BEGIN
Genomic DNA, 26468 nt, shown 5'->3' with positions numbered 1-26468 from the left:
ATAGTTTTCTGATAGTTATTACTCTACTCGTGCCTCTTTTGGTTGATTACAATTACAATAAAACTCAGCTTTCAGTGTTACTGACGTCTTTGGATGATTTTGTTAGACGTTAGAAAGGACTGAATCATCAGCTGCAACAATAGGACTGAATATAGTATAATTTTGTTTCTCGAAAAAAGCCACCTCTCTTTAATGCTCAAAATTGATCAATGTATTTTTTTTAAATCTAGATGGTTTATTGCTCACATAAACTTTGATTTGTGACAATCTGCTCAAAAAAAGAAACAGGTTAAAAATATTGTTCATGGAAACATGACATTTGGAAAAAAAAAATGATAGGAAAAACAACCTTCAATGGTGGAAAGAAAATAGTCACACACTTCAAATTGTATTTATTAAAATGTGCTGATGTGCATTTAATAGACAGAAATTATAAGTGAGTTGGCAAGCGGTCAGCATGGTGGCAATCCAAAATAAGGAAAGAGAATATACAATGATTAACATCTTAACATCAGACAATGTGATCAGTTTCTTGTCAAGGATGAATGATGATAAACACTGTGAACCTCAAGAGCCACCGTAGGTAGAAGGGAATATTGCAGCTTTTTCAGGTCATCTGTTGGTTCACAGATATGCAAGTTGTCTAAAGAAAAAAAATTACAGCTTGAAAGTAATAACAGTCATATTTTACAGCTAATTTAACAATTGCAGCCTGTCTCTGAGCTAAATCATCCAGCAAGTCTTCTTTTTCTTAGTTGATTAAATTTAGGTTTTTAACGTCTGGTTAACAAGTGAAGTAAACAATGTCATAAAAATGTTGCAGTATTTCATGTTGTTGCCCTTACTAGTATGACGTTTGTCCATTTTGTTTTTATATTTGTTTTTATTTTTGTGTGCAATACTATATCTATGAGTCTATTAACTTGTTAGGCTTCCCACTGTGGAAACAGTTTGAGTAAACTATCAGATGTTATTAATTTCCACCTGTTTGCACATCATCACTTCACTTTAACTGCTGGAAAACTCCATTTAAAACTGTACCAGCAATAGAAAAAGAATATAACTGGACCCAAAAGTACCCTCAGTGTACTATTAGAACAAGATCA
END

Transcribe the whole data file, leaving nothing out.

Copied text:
Genomic DNA, 26468 nt, shown 5'->3' with positions numbered 1-26468 from the left:
ATAGTTTTCTGATAGTTATTACTCTACTCGTGCCTCTTTTGGTTGATTACAATTACAATAAAACTCAGCTTTCAGTGTTACTGACGTCTTTGGATGATTTTGTTAGACGTTAGAAAGGACTGAATCATCAGCTGCAACAATAGGACTGAATATAGTATAATTTTGTTTCTCGAAAAAAGCCACCTCTCTTTAATGCTCAAAATTGATCAATGTATTTTTTTTAAATCTAGATGGTTTATTGCTCACATAAACTTTGATTTGTGACAATCTGCTCAAAAAAAGAAACAGGTTAAAAATATTGTTCATGGAAACATGACATTTGGAAAAAAAAAATGATAGGAAAAACAACCTTCAATGGTGGAAAGAAAATAGTCACACACTTCAAATTGTATTTATTAAAATGTGCTGATGTGCATTTAATAGACAGAAATTATAAGTGAGTTGGCAAGCGGTCAGCATGGTGGCAATCCAAAATAAGGAAAGAGAATATACAATGATTAACATCTTAACATCAGACAATGTGATCAGTTTCTTGTCAAGGATGAATGATGATAAACACTGTGAACCTCAAGAGCCACCGTAGGTAGAAGGGAATATTGCAGCTTTTTCAGGTCATCTGTTGGTTCACAGATATGCAAGTTGTCTAAAGAAAAAAAATTACAGCTTGAAAGTAATAACAGTCATATTTTACAGCTAATTTAACAATTGCAGCCTGTCTCTGAGCTAAATCATCCAGCAAGTCTTCTTTTTCTTAGTTGATTAAATTTAGGTTTTTAACGTCTGGTTAACAAGTGAAGTAAACAATGTCATAAAAATGTTGCAGTATTTCATGTTGTTGCCCTTACTAGTATGACGTTTGTCCATTTTGTTTTTATATTTGTTTTTATTTTTGTGTGCAATACTATATCTATGAGTCTATTAACTTGTTAGGCTTCCCACTGTGGAAACAGTTTGAGTAAACTATCAGATGTTATTAATTTCCACCTGTTTGCACATCATCACTTCACTTTAACTGCTGGAAAACTCCATTTAAAACTGTACCAGCAATAGAAAAAGAATATAACTGGACCCAAAAGTACCCTCAGTGTACTATTAGAACAAGATCA